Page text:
We gather at the Divine Liturgy to affirm our identity as members of the Body of Christ, the Church. We gather to hear the Word of God; to confess our common faith; to express our indissoluble unity in love; and to find another life, new, true, and eternal. We receive Holy Communion “for the forgiveness of sins and life eternal.” The seeds of immortality and holiness are sown into our hearts and, thus empowered, we are sent forth to bear fruit commensurate to the wondrous Gift.

For these many reasons, the Eucharist cannot be abandoned and every activity of the parish – educational, social, philanthropic, or cultural – must always be informed by and serve the purposes of the Eucharistic assembly for which the parish essentially exists.

Through the Eucharist we Become Partakers of the Divine Nature

As we all know, the Eucharist was instituted by our Lord Jesus Christ at the Last Supper to perpetuate the remembrance of His redemptive, saving work and to establish a continuous intimate communion between Himself and those who believe in Him. Consequently, our weekly participation in the Divine Liturgy is not meant to fulfill a vague religious obligation, but to give evidence to our faith and to confirm the voluntary emptying of our sin-scarred self, so that we may become “partakers of the divine nature” (2 Peter 1: 4).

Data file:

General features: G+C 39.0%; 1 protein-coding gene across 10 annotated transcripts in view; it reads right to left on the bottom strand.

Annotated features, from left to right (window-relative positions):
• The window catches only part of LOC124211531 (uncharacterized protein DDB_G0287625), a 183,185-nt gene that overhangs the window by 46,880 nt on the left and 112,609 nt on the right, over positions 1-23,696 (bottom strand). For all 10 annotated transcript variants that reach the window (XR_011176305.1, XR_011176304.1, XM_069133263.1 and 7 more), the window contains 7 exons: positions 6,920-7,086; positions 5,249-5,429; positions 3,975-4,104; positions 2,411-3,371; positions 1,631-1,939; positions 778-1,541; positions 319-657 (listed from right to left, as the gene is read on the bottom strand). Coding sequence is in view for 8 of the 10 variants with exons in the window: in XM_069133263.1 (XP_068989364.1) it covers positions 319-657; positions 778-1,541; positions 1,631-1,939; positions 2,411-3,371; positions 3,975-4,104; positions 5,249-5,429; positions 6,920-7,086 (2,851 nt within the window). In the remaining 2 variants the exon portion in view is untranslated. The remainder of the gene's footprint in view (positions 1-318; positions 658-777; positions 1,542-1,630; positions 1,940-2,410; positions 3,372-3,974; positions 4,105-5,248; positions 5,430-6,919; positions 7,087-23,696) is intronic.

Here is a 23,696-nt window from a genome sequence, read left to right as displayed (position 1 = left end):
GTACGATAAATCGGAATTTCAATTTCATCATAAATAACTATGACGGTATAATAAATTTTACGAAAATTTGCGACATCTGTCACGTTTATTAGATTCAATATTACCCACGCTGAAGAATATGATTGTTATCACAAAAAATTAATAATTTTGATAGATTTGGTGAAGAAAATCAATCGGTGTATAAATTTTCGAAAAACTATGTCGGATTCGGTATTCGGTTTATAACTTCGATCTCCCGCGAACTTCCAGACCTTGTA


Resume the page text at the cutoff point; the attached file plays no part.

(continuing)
At the Divine Liturgy we are reminded that the Christian life is a work in progress. It is a life that is set on things above; that it is continuously moving from weakness to strength and from glory to glory. We learn that salvation is neither the product of biological and historical evolution, nor the result of some ethical code of behavior. Rather, salvation comes through a radical ontological change, which the Scriptures describe as ‘the putting off of the old man and the putting on of the new.’ We were immersed into this radical change when we were baptized, when our nakedness was clothed with Christ to become a new creation. The newness of life – the gift of Baptism – is constantly renewed, nourished, and advanced by the Eucharist when partaken in faith.